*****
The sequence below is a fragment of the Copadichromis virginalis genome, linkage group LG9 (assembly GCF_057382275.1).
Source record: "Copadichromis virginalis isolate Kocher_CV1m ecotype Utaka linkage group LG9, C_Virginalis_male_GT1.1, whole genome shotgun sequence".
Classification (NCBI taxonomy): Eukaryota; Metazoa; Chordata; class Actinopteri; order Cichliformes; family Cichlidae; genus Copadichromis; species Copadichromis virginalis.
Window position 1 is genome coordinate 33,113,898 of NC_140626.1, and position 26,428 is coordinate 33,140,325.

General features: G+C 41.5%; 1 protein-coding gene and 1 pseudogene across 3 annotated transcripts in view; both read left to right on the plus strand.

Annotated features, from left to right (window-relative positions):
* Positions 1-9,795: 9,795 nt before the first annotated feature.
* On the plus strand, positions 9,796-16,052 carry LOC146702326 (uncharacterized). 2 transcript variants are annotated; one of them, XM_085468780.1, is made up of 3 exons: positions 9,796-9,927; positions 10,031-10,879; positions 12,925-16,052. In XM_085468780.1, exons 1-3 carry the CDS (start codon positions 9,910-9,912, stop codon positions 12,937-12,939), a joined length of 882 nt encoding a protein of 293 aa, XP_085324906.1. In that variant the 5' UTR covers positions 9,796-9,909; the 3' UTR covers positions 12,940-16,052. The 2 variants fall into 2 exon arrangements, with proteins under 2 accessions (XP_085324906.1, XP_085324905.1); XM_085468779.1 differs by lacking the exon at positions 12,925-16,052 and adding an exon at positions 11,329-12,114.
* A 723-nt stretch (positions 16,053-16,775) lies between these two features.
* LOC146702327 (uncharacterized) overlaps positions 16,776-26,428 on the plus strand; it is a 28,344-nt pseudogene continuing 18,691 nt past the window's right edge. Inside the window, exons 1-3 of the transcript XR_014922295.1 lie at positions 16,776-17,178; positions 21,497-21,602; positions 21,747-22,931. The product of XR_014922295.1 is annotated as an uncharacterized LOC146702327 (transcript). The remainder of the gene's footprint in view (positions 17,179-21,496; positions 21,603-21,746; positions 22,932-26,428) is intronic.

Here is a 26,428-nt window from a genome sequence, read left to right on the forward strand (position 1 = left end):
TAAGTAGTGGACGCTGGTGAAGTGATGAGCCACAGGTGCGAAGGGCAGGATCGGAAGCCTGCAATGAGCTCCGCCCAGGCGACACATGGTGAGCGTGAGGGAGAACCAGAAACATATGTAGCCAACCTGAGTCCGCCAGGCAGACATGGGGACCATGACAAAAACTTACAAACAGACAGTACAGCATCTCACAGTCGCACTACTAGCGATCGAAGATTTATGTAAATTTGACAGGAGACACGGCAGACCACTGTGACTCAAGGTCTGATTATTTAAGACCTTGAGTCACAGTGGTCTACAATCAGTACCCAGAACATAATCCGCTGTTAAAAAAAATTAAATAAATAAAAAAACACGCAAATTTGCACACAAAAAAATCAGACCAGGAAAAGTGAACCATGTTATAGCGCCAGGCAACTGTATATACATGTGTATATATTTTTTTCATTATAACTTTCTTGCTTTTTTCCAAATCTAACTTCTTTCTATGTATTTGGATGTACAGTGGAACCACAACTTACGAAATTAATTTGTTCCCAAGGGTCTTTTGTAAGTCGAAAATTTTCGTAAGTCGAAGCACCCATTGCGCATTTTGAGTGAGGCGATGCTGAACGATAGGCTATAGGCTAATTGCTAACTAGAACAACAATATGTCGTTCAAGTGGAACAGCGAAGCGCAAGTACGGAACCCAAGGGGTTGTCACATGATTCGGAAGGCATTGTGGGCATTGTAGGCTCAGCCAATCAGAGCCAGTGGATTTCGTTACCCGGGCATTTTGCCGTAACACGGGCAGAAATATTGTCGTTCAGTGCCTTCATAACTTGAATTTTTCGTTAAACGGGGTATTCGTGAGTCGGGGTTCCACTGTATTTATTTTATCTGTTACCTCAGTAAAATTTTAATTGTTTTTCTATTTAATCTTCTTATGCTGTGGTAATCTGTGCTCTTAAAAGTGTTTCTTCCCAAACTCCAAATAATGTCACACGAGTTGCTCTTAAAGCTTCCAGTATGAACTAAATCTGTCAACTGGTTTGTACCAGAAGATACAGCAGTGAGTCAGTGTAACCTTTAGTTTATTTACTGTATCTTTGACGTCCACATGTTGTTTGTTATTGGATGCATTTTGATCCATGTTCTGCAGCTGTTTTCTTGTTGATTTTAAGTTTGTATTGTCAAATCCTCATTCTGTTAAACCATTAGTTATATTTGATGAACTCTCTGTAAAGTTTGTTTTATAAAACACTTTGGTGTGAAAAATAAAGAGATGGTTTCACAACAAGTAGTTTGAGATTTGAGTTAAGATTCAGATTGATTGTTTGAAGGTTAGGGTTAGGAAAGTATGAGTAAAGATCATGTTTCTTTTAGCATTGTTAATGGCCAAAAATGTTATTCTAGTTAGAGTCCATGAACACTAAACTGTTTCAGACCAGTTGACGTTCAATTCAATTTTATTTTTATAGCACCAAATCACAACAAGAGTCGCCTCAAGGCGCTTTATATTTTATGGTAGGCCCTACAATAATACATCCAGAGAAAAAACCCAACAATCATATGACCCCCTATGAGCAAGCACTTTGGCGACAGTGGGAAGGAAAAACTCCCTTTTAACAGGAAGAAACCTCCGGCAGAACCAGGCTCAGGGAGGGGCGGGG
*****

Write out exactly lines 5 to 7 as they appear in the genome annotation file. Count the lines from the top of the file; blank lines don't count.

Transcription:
General features: G+C 41.5%; 1 protein-coding gene and 1 pseudogene across 3 annotated transcripts in view; both read left to right on the plus strand.

Annotated features, from left to right (window-relative positions):
* Positions 1-9,795: 9,795 nt before the first annotated feature.